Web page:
Of course, life has always been unfair. Utopian movements that promise to address this tend to either evaporate or morph into dystopias, as happened in the USSR. (To be fair, some argue that Piketty’s call for a global tax on wealth is Utopian, too.) Inequality has been a topic of best-selling books in the West at least as far back as the New Testament (the book of James in particular). The recent volumes by Piketty and his many comrades show that the inequality problem may have gotten worse in recent decades, but it has been bad, even worse than now, many times before. Inequality isn’t new. What is new is the attention it’s getting — and how quickly that recognition has moved rhetoric to policy. A national referendum in Switzerland has given shareholders more power in limiting executive pay. From a country whose wealth is based in large part on hosting the most opaque banks offered up by any democratic country, that’s an encouraging start.
Consider the current light being thrown on income inequality as the economic version of fashion.
The desire, if not yet the will, to reduce income inequality might also be a fad, but that doesn’t mean it’s a bad thing. Sometimes a fad can be a harbinger of change. Fads provide simple solutions that don’t necessarily address the nuances of complex problems (you’ll lose weight if you make only one change to your diet or behavior, your company will get bought out by Google if you follow these 10 laws of success), but they also shine a light on those problems.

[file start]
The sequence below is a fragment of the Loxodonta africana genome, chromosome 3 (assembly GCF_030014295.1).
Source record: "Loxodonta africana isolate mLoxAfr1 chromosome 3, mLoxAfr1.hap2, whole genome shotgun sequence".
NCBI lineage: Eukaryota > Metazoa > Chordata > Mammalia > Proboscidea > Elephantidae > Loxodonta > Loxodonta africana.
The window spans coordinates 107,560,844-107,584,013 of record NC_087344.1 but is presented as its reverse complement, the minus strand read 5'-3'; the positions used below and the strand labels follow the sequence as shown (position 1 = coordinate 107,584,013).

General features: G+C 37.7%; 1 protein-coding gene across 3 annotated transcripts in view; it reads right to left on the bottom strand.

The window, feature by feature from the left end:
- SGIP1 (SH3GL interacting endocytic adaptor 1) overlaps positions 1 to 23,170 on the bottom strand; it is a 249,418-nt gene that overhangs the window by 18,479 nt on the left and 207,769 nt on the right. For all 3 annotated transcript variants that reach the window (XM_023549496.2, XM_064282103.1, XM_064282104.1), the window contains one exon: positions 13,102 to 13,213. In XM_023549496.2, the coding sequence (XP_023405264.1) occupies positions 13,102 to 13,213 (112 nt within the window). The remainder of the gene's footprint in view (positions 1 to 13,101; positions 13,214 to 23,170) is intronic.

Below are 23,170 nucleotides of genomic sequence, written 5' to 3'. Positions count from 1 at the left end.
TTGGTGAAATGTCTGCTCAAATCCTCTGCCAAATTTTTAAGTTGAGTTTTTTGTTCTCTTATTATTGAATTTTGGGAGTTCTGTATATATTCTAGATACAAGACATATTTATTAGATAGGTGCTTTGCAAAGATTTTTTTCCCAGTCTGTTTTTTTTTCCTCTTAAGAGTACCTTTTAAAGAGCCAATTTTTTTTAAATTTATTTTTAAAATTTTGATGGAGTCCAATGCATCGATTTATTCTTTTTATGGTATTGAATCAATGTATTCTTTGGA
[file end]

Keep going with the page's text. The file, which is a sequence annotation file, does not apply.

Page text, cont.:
So you can consider the current light being thrown on income inequality as the economic version of fashion, a change in hemline length that might make for a better world. It may seem ridiculous to compare something as elevated as economic research with pop culture, but they’re on the same continuum. It’s easy to make fun of well-meaning celebrities like Bono or Angelina Jolie who make inequality their public issue. It’s fair game to acknowledge that there’s some narcissism embedded in celebrity do-gooding. But the fact is that many, many more people know something about global issues of wealth and poverty because of celebrities. I don’t want to count on a rock star or a movie actor to lead a revolution, but I don’t want to bar them from the party either. Just because something starts as a fad doesn’t mean it has to remain a fad. Whenever a one-percenter acknowledges the problem and suggests a solution, be that one-percenter an entertainer, an astonishingly successful investor from Omaha, or a software entrepreneur who’s become the most important philanthropist of our time, a space for hope opens up.
Inequality is never going to go away. Redirecting a handful of super-rich toward the needs of the masses is only a small step in the right direction. But it is the right direction. Anything that can help turn around the massive, slow ocean liner we all live on, an ocean liner inching inexorably toward a waterfall, be it as weighty as Capital or as slight as a commodity item that gains some faddish meaning because it happens to be colored red, should be welcomed.
Jimmy Guterman is editorial director of Collective Next and a curator of TEDxBoston. He spoke at TED University in 2008 and at TED2012.